The advice to plant perennial flowers in groups of three, five or seven has been a standard approach for many decades.
The use of uneven numbers helps to make a group of plants look more informal, but modern planting styles are aiming to create even more informality.
The older approach to planting tended to give rounded groups, which linked with others to make up a border of plants.
While this can give very attractive results, modern designers are taking things a bit further. Much has been made of ‘natural planting’ as a new approach, but this is not the first time that naturalistic planting has been advocated in the history of gardening.
More than a century ago, Irish-born William Robinson, championed the cause of natural planting, writing several books on the subject, his ideas influencing the design of many gardens over several decades. Using plants in a natural way particularly suited gardens made on sites of natural beauty. Many gardens are still considered to be Robinsonian in style, which was to plant flowers in drifts and swathes with outliers to mimic how they might appear in nature. But Robinson made no distinction between native plants and introduced species, and he did not have the benefit of the insight of the science of ecology, which had not been defined as a separate scientific discipline in his time, the renewed interest in naturalistic planting is closely based on ecological principles.
Some designers adopt a very strict alignment with ecological thinking and use only native species, while others take up the broad sense of the scientific principles but are more flexible in their approach, at least in garden planting. While it might be essential to be careful about planting in a ‘wild’ or semi-wild setting, the garden is an artificial creation where the aim is to create decorative beauty. Adopting the most important principle of the ecological approach would be to see plants as part of a plant community, and indeed a community of living organisms, including animals. When grown in a community, plants enjoy the same soil conditions, so they look ‘at home’ together. Even so, they occupy different ‘niches’ within the grouping, some taller, some more scrambling, for instance, or some spring and some summer-flowering.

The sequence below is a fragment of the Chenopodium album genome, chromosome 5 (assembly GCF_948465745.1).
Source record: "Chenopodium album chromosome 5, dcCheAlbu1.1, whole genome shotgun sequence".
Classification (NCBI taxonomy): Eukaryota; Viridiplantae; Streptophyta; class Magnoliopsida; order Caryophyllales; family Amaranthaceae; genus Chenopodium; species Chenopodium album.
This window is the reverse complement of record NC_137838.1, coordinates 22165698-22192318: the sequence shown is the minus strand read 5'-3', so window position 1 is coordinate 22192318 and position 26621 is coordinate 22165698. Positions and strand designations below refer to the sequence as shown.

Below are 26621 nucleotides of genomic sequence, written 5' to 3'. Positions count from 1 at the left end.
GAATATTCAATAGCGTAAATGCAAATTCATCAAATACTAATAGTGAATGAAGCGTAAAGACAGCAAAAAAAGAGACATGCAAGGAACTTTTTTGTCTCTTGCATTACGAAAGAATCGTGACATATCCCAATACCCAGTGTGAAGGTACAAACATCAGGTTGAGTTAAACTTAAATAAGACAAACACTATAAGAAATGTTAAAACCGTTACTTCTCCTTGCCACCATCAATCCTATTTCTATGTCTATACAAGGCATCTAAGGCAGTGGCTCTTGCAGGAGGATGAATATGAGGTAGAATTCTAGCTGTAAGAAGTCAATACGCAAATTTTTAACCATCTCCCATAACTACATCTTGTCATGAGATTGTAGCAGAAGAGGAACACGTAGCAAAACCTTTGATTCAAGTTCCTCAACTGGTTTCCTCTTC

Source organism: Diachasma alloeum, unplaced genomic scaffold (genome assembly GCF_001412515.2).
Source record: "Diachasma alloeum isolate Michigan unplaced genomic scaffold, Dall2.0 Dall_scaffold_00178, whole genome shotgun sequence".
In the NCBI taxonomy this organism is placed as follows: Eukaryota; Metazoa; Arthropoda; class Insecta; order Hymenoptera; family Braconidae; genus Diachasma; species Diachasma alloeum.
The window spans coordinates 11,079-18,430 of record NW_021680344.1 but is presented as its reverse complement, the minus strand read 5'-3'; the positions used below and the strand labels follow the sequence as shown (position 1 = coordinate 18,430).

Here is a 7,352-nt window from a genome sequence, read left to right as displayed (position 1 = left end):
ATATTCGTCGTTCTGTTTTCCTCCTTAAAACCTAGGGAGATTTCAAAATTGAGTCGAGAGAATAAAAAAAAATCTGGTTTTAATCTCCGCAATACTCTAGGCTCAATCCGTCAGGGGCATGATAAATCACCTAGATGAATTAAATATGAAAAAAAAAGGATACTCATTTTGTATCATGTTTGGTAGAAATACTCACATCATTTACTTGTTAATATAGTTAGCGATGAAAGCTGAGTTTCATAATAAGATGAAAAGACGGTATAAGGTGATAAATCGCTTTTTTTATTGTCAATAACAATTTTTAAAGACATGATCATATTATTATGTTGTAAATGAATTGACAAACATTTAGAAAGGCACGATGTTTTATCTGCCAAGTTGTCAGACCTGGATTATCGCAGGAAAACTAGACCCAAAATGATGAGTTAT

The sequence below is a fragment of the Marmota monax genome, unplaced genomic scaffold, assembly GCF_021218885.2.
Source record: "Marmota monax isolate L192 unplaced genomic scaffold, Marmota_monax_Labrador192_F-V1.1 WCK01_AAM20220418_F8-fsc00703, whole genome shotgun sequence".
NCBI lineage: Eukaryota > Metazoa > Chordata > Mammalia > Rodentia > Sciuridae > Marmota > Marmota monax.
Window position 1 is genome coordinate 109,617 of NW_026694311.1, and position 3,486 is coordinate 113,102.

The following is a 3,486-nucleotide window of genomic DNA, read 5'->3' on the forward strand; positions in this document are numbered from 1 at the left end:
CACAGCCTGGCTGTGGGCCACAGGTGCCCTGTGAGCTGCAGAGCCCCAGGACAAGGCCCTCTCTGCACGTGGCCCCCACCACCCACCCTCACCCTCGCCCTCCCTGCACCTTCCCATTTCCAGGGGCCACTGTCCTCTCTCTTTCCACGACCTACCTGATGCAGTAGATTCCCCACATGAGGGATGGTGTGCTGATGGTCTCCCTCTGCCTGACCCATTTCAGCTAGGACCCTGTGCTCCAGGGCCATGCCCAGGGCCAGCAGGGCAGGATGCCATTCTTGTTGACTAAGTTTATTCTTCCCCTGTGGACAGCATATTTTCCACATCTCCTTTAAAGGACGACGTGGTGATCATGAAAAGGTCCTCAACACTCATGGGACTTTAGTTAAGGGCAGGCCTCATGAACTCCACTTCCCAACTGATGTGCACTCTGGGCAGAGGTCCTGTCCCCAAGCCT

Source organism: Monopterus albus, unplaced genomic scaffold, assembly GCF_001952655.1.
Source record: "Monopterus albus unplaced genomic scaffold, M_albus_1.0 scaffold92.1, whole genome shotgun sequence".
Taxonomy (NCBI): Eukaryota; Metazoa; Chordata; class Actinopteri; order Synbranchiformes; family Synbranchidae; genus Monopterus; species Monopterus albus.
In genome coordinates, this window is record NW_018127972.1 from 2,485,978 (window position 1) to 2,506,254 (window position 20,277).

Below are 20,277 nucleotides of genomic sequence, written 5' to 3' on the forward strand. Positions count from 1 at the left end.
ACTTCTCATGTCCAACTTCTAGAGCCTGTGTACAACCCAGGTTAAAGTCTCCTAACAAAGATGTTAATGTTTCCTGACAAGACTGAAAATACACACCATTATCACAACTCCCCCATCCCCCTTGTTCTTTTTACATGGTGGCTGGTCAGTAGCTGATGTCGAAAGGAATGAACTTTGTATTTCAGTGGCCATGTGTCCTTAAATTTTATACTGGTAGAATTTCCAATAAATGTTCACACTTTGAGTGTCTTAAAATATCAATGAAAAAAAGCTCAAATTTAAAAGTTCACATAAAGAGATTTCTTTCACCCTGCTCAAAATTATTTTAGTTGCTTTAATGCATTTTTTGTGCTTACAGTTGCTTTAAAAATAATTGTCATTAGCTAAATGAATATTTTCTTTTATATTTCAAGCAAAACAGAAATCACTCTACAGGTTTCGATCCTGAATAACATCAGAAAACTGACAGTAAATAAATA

Without going into the principles too much, there are a couple of things that can be done to follow this naturalistic style. First, choose plants that have the same requirements of shelter, soil and sunlight, and match them to the available conditions. There is a fairly good chance that these will work well together. Next take a lead from wild plants in how they associate by spreading or self-sowing. Wildflowers are nearly always seen in drifts – a swathe of plants of irregular shape and size with some outlying single plants or small groups.
There is scope for endless variation of group sizes and distances apart. Even within groups, plants can be more closely planted or spread a little. If this approach is adopted for even a single species, it can transform a garden, giving it a completely different look, and a lot more ‘life’.
Self-sown purple top
Buenos Aires verbena, or purple top as it is known to some people has been enjoying a tremendous vogue in recent years. And an exceptionally good plant it is, with its great airy stems topped with sparkling purple flowers. It is a great draw with butterflies, worth growing for this facet alone. But it associates well with many plants, helping to soften borders. It also is very easy to grow, shedding lots of seeds and coming up where it finds a congenial spot. If you like this kind of unpredictable gardening, which is also ecological, be sure to leave verbena to shed its seeds. They might even come up in the compost heap in future. Or if you have never grown it, try some seeds next spring and plant them out to flower the same season – it is quick, even though it is a perennial.
Trees, shrubs and roses
Prepare ground for planting if not already done. Check that trees recently planted are properly staked and stake any old shrubs that appear top-heavy. Check on wall-trained climbers that their support is solid. Prune late-flowering roses.
Fruit, vegetables and herbs
The vegetable garden needs to be tidied before winter. Vegetables that can be stored, such as carrots, turnips and onions, can be harvested and stored in suitable conditions. Fruit crops can be picked and stored using flat shelves or trays.
Bedding that is gone over can be removed in preparation for planting spring bedding flowers and spring bulbs. The garden shops all have their spring bedding in now. Perennial flowers can be planted or lifted and divided for existing plants.
Good growth in recent weeks has seen lawns in good order but moss is asserting itself too. Sulphate of iron can be applied if moss was a problem last winter and spring. If there are any bare spots, some lawnseed can be sown.
Greenhouse and house plants
Most of the greenhouse crops can be cleared soon. Throw out any old plants that are past their best or half-dead plants because they are a source of pests and diseases. Tidy up all debris and reduce watering. Stop feeding plants.